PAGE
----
Why Digital Rights Management is Falling Apart (DRM-free Music)

Why Digital Rights Management is Falling Apart (DRM-free Music)

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In the old days, one can record musical content from a vinyl LP album directly onto an open reel or cassette recorder tape without making a big fuss about it.  Today, there’s a lot of fuss attending the proliferation of digital content in CDs as well as digital downloads because studios are so afraid they would lose their rights to their intellectual properties.

Hence, you have what is called Digital Rights Management (DRM) protection that won’t allow digital content to be ripped from CDs or, if downloaded, to be played in other media players or be copied, transcoded or modified.

The use of DRM has raised the blood pressures of music lovers around the world and has been scornfully called Digital Restrictions Managements that have infected CDs from Sony and other record studios.

It is also used by Apple’s iTunes, Napster and other digital music online stores. Unfortunately for these recording studios, consumers have elected to snub their DRMs, while tech savvy hackers threw out the window those DRMs that achieved nothing but encumber the enjoyment of musical content.

  • Firstly, DRM is more self-limiting than regulating.  It restricts the buyer on what equipment the purchased music can be played on and are often not interoperable across different media devices.  Once downloaded to a PC, you can’t play it on another PC.  Should anything happen to your PC, your next new PC won’t be able to play it.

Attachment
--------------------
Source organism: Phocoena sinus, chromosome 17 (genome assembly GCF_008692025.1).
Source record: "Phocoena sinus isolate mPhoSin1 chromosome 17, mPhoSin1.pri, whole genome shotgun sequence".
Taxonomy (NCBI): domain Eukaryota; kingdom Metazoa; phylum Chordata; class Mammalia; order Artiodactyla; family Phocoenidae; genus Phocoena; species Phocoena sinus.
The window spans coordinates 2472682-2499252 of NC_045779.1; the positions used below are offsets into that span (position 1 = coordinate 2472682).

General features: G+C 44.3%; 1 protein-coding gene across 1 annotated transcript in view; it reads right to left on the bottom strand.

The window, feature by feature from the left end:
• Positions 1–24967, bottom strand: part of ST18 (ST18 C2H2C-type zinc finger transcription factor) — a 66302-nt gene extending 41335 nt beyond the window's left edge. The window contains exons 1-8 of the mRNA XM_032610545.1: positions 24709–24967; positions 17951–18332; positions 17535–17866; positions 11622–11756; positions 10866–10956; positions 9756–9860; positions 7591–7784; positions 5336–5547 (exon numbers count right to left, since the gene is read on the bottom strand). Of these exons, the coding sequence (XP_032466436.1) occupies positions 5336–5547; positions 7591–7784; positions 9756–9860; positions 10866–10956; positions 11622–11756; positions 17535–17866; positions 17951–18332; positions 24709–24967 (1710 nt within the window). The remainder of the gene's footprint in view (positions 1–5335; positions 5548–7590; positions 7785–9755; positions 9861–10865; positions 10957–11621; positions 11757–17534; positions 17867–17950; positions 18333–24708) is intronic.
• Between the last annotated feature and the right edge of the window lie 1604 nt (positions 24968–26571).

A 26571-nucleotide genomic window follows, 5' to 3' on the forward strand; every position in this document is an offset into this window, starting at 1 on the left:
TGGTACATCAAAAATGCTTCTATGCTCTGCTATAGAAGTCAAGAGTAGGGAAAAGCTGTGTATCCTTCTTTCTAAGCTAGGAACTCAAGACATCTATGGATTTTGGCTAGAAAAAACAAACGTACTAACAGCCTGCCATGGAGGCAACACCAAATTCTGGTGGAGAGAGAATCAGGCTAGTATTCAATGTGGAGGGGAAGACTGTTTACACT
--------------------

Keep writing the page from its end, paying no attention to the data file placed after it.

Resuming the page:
• Secondly, DRM restricts you from making copies beyond a certain number and disallows editing or transcoding to smaller files playable on mobile gadgets.
  • Lastly, DRM impinges on the rights of the buyer for fair use of the purchased digital content.  Worst, it makes the customer suffer as if he was a thief out to deprive studios of their rightful income.  This is the biggest mistake of recording studios.  In attempting to protect its property, it has assumed that all its customers are thieves and designed their products accordingly.

Recognizing this, Apple offered its higher quality higher priced DRM-free iTunes Plus which eventually became mainstream at the same $0.99 price per song.  Finally, in January 2009, all its downloadable songs became DRM-free.

Sony-BMG’s embarrassing rootkit fiasco when its copy restriction DRM on CDs installed malicious software on customer PCs playing them for the sole purpose of restricting even fair play copies. It got sued on many fronts prompting it withdraw the offending CDs and refrain from implementing it in future CD products.

For all intents and purposes, DRM is a dead duck for digital music distribution as all the Big Four record labels Warner Music, EMI, Universal Music and Sony-BMG have jettisoned it.  Watermarking is all that is left for some semblance of copyright protection allowing studios to tracks their properties odyssey into piracy.

But not to worry, as long as customers have no illegal intentions about music content other than to enjoy them, online digital music resumes its unencumbered presence that everyone can enjoy, paid to own, paid by subscription or entirely free.

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